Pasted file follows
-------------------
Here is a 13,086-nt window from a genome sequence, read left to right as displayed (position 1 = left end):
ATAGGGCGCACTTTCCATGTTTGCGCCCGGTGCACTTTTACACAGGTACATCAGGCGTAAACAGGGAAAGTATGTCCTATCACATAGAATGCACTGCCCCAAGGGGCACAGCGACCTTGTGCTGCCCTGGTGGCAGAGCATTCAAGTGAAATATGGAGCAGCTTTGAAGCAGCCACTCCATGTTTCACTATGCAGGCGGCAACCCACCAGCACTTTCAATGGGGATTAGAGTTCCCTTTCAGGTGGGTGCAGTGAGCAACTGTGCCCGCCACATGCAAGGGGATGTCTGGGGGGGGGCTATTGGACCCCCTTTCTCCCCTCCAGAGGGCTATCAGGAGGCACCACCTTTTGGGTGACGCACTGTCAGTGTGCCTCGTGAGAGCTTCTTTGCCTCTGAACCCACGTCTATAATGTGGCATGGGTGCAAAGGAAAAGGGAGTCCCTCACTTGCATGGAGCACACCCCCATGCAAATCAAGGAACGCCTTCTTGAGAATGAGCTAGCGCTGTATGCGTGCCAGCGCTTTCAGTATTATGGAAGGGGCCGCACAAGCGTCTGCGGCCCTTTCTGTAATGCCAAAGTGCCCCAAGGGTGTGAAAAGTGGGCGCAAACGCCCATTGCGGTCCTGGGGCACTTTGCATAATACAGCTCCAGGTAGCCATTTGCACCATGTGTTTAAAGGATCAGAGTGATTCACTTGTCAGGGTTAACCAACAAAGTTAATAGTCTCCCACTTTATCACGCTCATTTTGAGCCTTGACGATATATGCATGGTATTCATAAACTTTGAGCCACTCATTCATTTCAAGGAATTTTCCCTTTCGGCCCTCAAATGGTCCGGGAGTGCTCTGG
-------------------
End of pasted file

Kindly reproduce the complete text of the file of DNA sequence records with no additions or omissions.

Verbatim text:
Here is a 13,086-nt window from a genome sequence, read left to right as displayed (position 1 = left end):
ATAGGGCGCACTTTCCATGTTTGCGCCCGGTGCACTTTTACACAGGTACATCAGGCGTAAACAGGGAAAGTATGTCCTATCACATAGAATGCACTGCCCCAAGGGGCACAGCGACCTTGTGCTGCCCTGGTGGCAGAGCATTCAAGTGAAATATGGAGCAGCTTTGAAGCAGCCACTCCATGTTTCACTATGCAGGCGGCAACCCACCAGCACTTTCAATGGGGATTAGAGTTCCCTTTCAGGTGGGTGCAGTGAGCAACTGTGCCCGCCACATGCAAGGGGATGTCTGGGGGGGGGCTATTGGACCCCCTTTCTCCCCTCCAGAGGGCTATCAGGAGGCACCACCTTTTGGGTGACGCACTGTCAGTGTGCCTCGTGAGAGCTTCTTTGCCTCTGAACCCACGTCTATAATGTGGCATGGGTGCAAAGGAAAAGGGAGTCCCTCACTTGCATGGAGCACACCCCCATGCAAATCAAGGAACGCCTTCTTGAGAATGAGCTAGCGCTGTATGCGTGCCAGCGCTTTCAGTATTATGGAAGGGGCCGCACAAGCGTCTGCGGCCCTTTCTGTAATGCCAAAGTGCCCCAAGGGTGTGAAAAGTGGGCGCAAACGCCCATTGCGGTCCTGGGGCACTTTGCATAATACAGCTCCAGGTAGCCATTTGCACCATGTGTTTAAAGGATCAGAGTGATTCACTTGTCAGGGTTAACCAACAAAGTTAATAGTCTCCCACTTTATCACGCTCATTTTGAGCCTTGACGATATATGCATGGTATTCATAAACTTTGAGCCACTCATTCATTTCAAGGAATTTTCCCTTTCGGCCCTCAAATGGTCCGGGAGTGCTCTGG